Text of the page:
This story begins with our friends the Yantes. Remember back in August when they gave us The Okee Dokee Brother’s CD? Now the Brother’s are Grammy winners and we are sampling their other albums. Top of the list at the moment is Take it Outside. There are numerous catchy tunes and singable songs and it’s the most requested – next to the Original London Cast 7 Brides for 7 Brothers, obviously – recording. Good stuff, I’m telling ya.
The second part of this story involves the Wingert’s. Gail asked me over to speak to a group of homeschooled girls about the vocation of marriage (God is so funny sometimes . . . ) and I arrived early. I found her and her 2 youngest and Dr. John playing Bananagrams. “We ran out of time for spelling this morning so . . . ” she explained and I was immediately sold on the sheer genius of the idea.
The next morning, I ordered the kids to find our Bananagram game. “It’s in the downstairs closet!” I repeated at least a dozen times. They protested it wasn’t. “Did you look in the bag?’ I would holler down the stairs. There would be some thumping and bumping and giggling and then a negative response. “Check again!” Rinse, repeat for 45 minutes. (They are persistent, I’ll give ’em that.) They were still rearranging when I thought I’d check the school baskets upstairs. Viola! There it was! They weren’t as excited by my discovery as I was. They seemed slightly annoyed, even.
Since then, we have played Bananagrams several times a day. I have been impressed with the spelling skills of the oldest three (we don’t do “spelling.” Raise your hand if you’re an unschooler!) and the word recognition Ellie possesses. Yes, there is still a good deal of assistance, but we can actually play a real game.
Philip, as noted before, has mad spelling skills. He makes words like ‘lavender’, ‘Arizona’, and ‘Saruman’. However, he tends to get single minded. He will dump and draw until he has all of the extra tiles just to find a specific letter. “I just need a B/F/L/ two N’s!” this rule following Mama? Well, I don’t like it.
This morning, the rules were clear – No dumping unless necessary. He stared agape at me. “But . . . !” NYET! Rules! Play commenced. Max toiled away at his pile until he won while Philip arranged and rearranged and sang. Suddenly he stopped and requested an Okee Dokee song.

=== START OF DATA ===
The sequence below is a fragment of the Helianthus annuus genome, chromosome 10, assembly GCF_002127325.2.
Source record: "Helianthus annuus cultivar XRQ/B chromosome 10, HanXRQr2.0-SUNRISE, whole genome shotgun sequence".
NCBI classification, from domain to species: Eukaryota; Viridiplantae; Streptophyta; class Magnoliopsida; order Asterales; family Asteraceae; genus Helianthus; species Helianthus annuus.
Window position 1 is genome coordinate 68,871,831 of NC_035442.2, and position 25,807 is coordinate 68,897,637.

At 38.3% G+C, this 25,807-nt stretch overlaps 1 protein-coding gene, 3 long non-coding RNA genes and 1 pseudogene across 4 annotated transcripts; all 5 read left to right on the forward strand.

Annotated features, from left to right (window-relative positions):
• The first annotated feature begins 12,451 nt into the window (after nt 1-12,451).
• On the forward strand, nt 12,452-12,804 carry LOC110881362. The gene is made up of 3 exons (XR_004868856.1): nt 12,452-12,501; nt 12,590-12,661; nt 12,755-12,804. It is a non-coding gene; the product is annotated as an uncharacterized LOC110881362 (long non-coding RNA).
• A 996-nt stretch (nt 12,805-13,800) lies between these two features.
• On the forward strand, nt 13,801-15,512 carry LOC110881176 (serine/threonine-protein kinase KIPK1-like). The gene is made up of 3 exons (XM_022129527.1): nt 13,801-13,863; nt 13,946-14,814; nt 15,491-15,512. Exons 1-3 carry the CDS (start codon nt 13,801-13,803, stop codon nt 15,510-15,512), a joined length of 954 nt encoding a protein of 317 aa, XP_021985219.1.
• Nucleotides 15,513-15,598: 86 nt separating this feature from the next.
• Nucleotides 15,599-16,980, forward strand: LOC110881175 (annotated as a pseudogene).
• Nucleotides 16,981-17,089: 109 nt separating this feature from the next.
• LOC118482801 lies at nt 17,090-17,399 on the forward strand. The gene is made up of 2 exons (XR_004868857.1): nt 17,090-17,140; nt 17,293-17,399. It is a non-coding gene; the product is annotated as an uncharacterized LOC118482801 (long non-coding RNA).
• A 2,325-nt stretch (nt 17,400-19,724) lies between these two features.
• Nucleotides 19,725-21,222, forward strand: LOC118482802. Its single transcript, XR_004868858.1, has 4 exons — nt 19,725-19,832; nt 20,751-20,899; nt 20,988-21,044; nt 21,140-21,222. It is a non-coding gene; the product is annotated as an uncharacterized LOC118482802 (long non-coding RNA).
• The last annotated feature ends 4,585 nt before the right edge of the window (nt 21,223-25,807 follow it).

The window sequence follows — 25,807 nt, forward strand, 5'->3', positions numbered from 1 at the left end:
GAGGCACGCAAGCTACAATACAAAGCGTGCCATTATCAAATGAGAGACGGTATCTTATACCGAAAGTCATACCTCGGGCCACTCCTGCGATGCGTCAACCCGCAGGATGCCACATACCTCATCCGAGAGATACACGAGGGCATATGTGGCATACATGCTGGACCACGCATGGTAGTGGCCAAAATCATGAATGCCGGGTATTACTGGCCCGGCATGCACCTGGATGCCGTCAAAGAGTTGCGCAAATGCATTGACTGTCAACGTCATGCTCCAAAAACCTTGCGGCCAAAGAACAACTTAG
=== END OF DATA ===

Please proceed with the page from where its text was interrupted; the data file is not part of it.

“I just want to look at the screen while I listen though.”
And with a little help from my pile and Tess’s for a few S’s and an N, he had enough of the right letters to spell it.
Yes, that’s ANTIDISESTABLISHMENTARIANISM. I call it winning in homeschool for oh-so-many reasons.
He’s told everyone we’ve seen today (it was a big day with guests for lunch and Terra Sancta for the Year of Faith conference) about this feat of skill. I doubt anyone has been as impressed as he and I were. No matter. And tonight as they were tucked into bed I heard singing from the boys’ room over the giggles from the girls’ room. I stuck my head out and it was clear – they were singing the song and even beat boxing the drummy parts.
I’m still smiling.
Because you want to know how this word can be used in a song and get it stuck in your head too, here it is.
This is fantastic! Amazing! Impressive! You have superb spelling skills – bravo Philip! My dad taught my brother and i this word when we were younger and we went around spelling it for anyone who would listen.
Love it, love it, LOVE IT! Way to go Phil!
You guys are amazing! Kudos Phil, that is one BIG word! I did’t realize the magnatu
de of this accoplishment when we saw him. You should be proud, Mama.